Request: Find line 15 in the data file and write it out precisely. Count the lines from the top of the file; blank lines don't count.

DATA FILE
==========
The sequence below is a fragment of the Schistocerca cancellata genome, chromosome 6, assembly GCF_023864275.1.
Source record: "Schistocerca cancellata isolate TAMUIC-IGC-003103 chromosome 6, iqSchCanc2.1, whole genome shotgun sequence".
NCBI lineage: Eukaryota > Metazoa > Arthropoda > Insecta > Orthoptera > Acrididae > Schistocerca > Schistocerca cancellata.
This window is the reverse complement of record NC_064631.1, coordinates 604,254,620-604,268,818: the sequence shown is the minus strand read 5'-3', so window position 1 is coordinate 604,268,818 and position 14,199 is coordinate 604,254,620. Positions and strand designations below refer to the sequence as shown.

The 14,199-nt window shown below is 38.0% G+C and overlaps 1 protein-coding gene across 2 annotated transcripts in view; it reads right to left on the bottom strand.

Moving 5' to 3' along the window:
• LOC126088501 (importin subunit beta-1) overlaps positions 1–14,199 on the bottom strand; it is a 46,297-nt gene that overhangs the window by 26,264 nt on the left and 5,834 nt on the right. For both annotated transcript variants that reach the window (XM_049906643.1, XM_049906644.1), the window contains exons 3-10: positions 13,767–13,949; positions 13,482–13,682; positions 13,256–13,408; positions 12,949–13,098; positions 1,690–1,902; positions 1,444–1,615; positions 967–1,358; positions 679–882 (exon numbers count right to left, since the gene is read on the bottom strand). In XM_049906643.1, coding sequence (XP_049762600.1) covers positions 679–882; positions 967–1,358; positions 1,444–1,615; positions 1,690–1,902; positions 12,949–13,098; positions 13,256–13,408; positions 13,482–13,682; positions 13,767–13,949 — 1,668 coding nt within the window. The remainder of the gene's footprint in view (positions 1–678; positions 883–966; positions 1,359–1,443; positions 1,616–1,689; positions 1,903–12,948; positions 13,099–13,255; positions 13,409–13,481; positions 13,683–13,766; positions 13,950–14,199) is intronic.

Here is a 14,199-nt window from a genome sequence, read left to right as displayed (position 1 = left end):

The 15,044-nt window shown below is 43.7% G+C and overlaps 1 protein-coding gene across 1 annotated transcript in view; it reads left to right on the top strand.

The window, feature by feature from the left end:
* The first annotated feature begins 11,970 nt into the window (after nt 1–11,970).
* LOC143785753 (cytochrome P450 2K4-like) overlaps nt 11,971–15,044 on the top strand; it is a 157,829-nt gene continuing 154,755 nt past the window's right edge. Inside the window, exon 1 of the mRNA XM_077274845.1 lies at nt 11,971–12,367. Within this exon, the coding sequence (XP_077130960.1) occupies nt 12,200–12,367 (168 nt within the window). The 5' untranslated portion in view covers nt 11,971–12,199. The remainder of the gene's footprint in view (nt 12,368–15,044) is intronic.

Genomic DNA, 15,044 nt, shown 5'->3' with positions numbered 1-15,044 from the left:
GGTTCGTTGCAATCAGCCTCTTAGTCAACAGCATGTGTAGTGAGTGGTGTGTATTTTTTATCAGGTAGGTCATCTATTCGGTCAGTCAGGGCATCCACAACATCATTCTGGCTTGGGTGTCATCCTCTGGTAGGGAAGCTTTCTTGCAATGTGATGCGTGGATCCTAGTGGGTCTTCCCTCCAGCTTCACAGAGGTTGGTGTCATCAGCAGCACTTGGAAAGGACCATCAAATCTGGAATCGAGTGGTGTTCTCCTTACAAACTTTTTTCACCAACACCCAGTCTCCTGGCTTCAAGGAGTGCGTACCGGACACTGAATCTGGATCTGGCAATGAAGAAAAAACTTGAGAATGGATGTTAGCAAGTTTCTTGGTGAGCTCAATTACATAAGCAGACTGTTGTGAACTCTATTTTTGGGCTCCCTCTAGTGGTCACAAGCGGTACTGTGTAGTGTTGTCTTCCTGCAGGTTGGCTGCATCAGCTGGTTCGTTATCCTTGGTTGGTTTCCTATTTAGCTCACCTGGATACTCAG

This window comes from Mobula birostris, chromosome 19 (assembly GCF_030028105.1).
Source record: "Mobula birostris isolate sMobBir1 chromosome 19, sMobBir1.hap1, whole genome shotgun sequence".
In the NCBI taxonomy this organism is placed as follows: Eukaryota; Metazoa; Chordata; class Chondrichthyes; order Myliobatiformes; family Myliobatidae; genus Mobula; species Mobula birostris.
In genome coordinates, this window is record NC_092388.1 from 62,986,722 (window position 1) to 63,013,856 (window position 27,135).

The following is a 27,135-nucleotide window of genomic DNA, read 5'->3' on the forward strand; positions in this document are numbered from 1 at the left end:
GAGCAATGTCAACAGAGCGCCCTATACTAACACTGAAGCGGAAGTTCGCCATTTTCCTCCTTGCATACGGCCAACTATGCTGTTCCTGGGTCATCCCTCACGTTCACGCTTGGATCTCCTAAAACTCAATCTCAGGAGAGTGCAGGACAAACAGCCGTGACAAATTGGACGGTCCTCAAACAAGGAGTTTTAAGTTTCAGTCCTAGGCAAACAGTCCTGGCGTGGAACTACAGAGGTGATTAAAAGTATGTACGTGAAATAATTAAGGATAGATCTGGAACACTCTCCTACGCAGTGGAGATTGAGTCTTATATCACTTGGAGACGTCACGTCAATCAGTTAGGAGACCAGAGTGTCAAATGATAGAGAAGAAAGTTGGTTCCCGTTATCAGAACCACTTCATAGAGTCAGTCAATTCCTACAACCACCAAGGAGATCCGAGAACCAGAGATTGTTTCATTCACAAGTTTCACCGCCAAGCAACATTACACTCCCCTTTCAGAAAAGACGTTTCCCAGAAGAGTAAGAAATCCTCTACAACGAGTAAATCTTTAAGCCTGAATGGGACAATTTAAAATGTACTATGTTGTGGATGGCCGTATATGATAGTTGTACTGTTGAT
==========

This window comes from Mobula birostris, chromosome 19 (assembly GCF_030028105.1).